Real Life Story: College Essay Rejection

This is the story of a young man who made a mistake in one sentence of his college application essay and it cost him admittance to Amherst.

Here’s how it goes:

Recently an NPR reporter went behind the scenes at Amherst College in Massachusetts to see how college admissions decisions are made. The admissions committee was having one of their final meetings; they’d narrowed it down to the top 15 percent of applicants and now, one by one, they were presenting each student’s grades, test scores, extracurriculars, and essays.

The Essay is Discussed

The committee turned to the application of the young man in question. His college application essay caught the attention of a dean, and not in a good way. She was troubled by a sentence that read ”I rarely get truly fascinated by a subject.” The student went on to say that music was his exception. No one was pleased.

“That was flabbergasting,” commented one of the admissions readers.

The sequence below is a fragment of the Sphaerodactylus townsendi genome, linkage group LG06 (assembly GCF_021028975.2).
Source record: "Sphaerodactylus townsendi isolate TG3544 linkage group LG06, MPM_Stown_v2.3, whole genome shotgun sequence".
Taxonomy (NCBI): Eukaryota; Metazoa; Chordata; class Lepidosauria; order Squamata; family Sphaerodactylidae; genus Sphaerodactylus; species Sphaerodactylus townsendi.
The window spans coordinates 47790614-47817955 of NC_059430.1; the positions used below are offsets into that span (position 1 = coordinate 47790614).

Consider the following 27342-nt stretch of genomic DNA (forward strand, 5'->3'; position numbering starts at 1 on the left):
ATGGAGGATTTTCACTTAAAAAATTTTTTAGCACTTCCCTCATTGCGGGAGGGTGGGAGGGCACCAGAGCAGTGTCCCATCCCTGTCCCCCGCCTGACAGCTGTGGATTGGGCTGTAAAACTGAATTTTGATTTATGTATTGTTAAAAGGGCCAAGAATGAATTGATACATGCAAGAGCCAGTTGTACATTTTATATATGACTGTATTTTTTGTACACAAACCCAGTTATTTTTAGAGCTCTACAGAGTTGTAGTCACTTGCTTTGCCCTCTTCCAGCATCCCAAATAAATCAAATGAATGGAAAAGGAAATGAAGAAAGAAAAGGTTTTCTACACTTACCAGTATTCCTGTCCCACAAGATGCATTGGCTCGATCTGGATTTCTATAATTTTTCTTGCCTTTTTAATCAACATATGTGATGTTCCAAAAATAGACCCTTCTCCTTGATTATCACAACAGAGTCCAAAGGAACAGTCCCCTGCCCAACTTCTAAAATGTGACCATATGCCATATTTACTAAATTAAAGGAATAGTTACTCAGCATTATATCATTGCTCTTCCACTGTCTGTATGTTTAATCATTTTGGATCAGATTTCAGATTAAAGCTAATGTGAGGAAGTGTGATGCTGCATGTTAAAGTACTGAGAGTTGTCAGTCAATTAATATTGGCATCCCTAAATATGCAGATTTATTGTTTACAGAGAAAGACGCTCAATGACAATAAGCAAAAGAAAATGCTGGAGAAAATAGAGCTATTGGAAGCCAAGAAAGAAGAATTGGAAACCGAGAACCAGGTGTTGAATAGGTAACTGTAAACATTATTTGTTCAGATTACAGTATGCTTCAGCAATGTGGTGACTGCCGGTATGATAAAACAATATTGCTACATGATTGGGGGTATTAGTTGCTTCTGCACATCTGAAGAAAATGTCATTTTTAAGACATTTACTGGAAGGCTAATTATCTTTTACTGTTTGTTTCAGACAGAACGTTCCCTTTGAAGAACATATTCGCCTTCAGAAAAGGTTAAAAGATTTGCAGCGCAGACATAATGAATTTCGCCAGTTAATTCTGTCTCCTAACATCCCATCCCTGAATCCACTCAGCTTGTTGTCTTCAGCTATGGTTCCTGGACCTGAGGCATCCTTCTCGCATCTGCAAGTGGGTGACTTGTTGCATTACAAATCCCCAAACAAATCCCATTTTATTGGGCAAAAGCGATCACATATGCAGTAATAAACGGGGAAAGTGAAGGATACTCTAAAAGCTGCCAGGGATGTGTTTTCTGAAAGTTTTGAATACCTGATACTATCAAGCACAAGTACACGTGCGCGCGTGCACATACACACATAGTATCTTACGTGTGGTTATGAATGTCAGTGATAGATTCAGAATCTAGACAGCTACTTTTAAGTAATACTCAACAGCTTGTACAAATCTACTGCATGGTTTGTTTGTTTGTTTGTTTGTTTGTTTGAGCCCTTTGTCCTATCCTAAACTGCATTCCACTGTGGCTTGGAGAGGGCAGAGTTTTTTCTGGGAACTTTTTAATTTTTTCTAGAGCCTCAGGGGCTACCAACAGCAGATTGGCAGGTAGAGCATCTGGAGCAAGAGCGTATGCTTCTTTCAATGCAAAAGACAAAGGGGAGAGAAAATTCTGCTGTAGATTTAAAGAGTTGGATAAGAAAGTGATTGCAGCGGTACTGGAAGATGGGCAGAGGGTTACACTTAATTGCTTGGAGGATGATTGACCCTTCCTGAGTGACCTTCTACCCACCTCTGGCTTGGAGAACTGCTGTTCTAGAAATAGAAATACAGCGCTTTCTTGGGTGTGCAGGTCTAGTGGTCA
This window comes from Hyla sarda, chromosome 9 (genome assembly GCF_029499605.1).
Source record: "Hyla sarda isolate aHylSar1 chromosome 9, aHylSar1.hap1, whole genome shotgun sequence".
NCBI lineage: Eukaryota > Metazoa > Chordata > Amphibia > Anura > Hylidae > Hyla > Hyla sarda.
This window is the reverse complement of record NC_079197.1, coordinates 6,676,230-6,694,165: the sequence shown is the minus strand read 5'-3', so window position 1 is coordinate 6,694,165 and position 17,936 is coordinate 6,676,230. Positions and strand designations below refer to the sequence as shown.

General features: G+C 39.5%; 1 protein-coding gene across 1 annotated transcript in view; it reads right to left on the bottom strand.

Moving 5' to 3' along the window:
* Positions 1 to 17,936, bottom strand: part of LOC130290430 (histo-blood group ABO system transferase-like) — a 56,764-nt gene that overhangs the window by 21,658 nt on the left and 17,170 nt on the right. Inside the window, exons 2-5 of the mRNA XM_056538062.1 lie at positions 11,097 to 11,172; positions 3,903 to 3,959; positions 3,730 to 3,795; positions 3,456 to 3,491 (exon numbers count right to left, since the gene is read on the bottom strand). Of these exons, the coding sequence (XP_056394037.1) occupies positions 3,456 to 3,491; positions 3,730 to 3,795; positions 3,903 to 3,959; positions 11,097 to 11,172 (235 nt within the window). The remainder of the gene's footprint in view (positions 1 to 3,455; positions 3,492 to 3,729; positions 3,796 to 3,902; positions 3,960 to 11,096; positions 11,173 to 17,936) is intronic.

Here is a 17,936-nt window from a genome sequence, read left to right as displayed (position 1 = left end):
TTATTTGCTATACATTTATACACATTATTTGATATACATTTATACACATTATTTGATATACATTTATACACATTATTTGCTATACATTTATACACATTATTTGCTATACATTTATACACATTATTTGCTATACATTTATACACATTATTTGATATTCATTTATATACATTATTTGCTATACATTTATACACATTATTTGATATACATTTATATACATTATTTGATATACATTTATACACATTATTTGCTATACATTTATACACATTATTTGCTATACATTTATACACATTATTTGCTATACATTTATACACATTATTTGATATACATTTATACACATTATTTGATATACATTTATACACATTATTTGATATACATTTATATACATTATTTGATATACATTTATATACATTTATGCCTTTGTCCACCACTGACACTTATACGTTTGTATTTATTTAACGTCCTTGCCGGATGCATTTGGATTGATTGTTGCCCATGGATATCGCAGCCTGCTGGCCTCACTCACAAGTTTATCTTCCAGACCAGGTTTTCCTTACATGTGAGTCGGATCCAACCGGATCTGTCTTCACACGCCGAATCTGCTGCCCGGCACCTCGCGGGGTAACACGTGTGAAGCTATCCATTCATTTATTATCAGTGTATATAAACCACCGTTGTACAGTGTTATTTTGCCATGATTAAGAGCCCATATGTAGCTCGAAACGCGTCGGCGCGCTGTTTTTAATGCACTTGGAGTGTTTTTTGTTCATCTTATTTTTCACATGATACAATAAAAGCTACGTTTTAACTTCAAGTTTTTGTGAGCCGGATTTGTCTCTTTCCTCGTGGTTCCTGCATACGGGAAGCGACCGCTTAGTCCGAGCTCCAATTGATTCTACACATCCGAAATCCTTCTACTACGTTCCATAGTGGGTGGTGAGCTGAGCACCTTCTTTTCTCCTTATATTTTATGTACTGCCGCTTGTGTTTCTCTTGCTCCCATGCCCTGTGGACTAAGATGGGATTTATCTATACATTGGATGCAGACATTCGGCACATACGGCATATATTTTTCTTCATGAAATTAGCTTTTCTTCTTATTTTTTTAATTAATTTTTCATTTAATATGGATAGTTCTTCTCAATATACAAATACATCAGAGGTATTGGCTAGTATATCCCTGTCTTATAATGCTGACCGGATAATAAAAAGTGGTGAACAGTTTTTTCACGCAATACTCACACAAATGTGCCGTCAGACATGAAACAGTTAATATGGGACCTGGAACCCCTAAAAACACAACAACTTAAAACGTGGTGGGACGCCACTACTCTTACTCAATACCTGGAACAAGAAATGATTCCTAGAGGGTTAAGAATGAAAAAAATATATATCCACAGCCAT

“Intellectual passion is a must,” said the Dean of Admissions. Everyone agreed. The student was not admitted.

What Went Wrong?

The student clearly intended to write about his passion for music. So why did the college admissions committee care more about what he said first: “I rarely get truly fascinated by a subject”?

The Student Violated 2 Major Rules:

1. Know Your Reader

Amherst is a small, prestigious liberal arts college. If you go to their website and read the school’s philosophy it’s all about intellectual curiosity. Did this student visit Amherst’s website? I don’t know. But when he said he wasn’t fascinated by anything other than music he certainly seemed not to understand.